Sweet • Sour • Savory

Food blog on scandinavian style food done right.

Sourdough

Overnight Bread

Bread, Breakfast, BrunchTove Balle-PedersenComment
Overnight Bread

Overnight Bread

 

Bread will always be my kryptonite. After a long pause in my bread baking, I started up again with this simple overnight bread. 

Great tasting bread with a good crispy crust. An easier take on a sourdough bread, when you don't have time to bake a Basic Country bread a la Tartine

Makes 2 small round loafs.

Ingredients:

  • 150 g whole wheat flour
  • 500 g all-purpose flour
  • 500 ml water
  • 5 g live yeast (about ½ teaspoon dry yeast)
  • 50 ml sourdough (leaven)
  • 15 g salt

Directions:

Leaven:

Feed your sourdough or leaven the night(about 8-10 hours) before you want to start making the dough. 

To test leaven's readiness, drop a spoonful into a bowl of room-temperature water. If it sinks, it is not ready and needs more time to ferment and ripen. If it floats, it's ready to use. As it develops, the smell will change from ripe and sour to sweet and pleasantly fermented.

Bread:

Mix water, yeast, sourdough and whole wheat flour in a stand mixer. Add all-purpose flour and salt, and knead the dough for 10-12 minutes, to build up the gluten in the dough.

Grease a dough-rising bucket  with a thin coat of olive oil. Let the dough rise in the prepared bucket, lid on, for about 90 minutes at room temperature. Place the dough overnight in the refrigerator.

Next take out the dough, and pour the dough on a non-floured kitchen table, divide the dough in 2 and shape them into rounds.

Line 2 baskets with clean kitchen towels, generously dusted with flour. Transfer each round to a basket, smooth side down and let to rest, covered, at room temperature, about 1 hour before baking. Meanwhile preheat oven with the dutch oven to 500℉ (260℃).

Gently flip one bread into heated dutch/french oven. Score top twice using a razor blade matfer lame. Cover with lid. Return to oven, and reduce oven temperature to 450℉(235℃). Bake for 20 minutes.

Remove lid and continue to bake until crust is deep golden brown, 20 to 25 minutes more.

Transfer loaf to a wire rack, and let it cool completely.

To bake the second loaf, raise oven temperature to 500℉ (260℃), wipe out dutch/french oven with a dry kitchen towel, and reheat with lid for 10 minutes. Repeat the bake.

Enjoy!

Sourdough - Keeping and Feeding

techniqueTove Balle-PedersenComment
A Sourdough man in a cup

A Sourdough man in a cup

I often use sourdough in my baking. I like the texture and flavor the sourdough give baked goods. I started using my sourdoughs 5 years ago, and they are still going strong. I was somewhat unsure how to start my sourdough, so I bought it online at KingArthurFlour.com. I divided it in two, feeding one with rye flour (for Danish rye bread) and one with whole wheat (for breads like Basic country bread a la Tartine). I bake with a young sourdough, which means it has fermented for about 8 hours, making for a mild flavor-profile. The longer the fermentation the more sour you bread becomes.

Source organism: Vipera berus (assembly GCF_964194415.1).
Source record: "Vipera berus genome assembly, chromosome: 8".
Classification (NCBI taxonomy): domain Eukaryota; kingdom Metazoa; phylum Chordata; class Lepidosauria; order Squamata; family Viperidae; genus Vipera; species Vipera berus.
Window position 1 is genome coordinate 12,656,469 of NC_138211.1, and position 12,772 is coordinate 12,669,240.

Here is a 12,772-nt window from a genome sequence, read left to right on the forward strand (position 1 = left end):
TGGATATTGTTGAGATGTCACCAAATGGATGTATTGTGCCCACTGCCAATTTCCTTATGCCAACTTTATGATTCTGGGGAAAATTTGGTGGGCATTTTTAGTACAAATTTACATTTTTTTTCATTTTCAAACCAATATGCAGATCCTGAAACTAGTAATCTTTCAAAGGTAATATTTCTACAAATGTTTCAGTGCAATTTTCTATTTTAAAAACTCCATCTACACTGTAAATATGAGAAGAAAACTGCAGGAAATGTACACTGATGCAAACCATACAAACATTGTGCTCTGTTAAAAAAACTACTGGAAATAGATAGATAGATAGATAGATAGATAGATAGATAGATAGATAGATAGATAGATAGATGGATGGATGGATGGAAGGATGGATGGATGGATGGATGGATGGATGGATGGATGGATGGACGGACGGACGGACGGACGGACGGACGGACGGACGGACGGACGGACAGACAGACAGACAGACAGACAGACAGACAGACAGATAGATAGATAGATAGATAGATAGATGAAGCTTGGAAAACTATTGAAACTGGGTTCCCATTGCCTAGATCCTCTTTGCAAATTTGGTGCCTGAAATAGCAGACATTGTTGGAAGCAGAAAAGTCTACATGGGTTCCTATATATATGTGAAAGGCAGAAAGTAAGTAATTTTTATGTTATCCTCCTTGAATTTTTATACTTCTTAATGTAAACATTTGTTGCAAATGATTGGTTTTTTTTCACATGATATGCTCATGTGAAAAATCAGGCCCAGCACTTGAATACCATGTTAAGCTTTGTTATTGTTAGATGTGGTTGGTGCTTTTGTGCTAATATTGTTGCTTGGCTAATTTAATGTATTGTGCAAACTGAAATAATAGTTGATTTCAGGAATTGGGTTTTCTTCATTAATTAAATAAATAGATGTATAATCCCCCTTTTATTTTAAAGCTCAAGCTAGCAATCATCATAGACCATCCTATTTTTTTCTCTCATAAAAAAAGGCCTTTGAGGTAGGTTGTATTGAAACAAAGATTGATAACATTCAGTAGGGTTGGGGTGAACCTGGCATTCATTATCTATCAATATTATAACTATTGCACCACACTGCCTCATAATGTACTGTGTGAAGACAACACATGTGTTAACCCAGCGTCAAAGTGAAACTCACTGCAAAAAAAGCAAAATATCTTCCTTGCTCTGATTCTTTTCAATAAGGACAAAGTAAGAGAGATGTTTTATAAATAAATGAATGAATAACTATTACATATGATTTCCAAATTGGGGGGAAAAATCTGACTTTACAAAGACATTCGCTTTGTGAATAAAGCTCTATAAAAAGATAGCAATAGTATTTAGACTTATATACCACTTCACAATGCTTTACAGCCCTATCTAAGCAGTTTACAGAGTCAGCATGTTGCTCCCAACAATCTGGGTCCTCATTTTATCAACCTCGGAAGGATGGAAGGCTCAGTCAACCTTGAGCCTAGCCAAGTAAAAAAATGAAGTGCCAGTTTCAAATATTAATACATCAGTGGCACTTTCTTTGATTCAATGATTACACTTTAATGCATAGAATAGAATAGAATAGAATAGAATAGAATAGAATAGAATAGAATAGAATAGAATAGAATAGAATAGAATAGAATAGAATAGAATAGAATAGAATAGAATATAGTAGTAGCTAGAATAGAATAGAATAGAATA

Many are afraid to bake with sourdough, because they have to maintain and feed it. But here are my tips and tricks to maintain a sourdough. 

Feeding:

Feed the starter every 2-3 weeks or about 8 hours before you need it for baking. If you bake everyday you don’t have to feed the sourdough before using.

If you have a liquid on top of the sourdough, discard this. If you mix it in, your sourdough get way to sour. Discard about half the sourdough before feeding, so you feed about ½-1 cup sourdough. I do not measure this. I just discard about half and do the feeding directly in the storage container.

Rye sourdough:                    

  • ½-1 cup sourdough                   
  • ½ cup dark rye flour                    
  • ½ cup all-purpose flour               
  • 1 cup water          

 Wheat sourdough:

  •  ½-1 cup sourdough
  •  ½ cup whole wheat flour
  •  ½ cup all-purpose flour
  •  1 cup water

Directions:

Mix well, so all the flour is wet, let stand on the kitchen table for about 8 hour or overnight, fermenting. The sourdough will now be bubbling and smell kinda like beer. Now you can use the sourdough for baking, or store it in the refrigerator. 

When baking save about ½-1 cup of the fed sourdough for your next bake, this will be your new starter.

Keeping:

Keep the sourdough in the refrigerator in a closed container, double the size of the volume of the sourdough. The sourdough will keep in the refrigerator for 2-3 weeks with no feeding. With the long rest in the refrigerator you will have a dark liquid on top, discard this before feeding. (This will keep the sourdough from becoming to acidic.)

If you think your sourdough is gotten to sour to your taste. Just feed the sourdough 2-3 days in a row. This will freshen up the sourdough, and eliminate the harsh acidity you might have in the sourdough. 

Generally I only use "young" sourdough, meaning a newly fed sourdough in my baking.

Levain Bread

Bread, Breakfast, BrunchTove Balle-PedersenComment
Levain Bread

Levain Bread

Levain means wild yeast in French, but is also covers the use of sourdough. A bread kan be called a Levain if the amount of compressed yeast (live yeast) doesn't exceeds 0.2%

This Levain is more sour than the breads I normally bake, but I really like the sourness with the rye flour. This bread is a good bread for artisan cheeses or as a side for dinner.

This bread came about by mistake. I was making the leaven for the basic country bread a la Tartine, but I used rye flour instead of whole wheat flour by mistake. So instead of discarding the leaven, I came up with this bread.

Makes 2 breads

Ingredients:

Leaven:

  • about 2 tablespoons sourdough (the starter you keep in the refrigerator and feed every other week)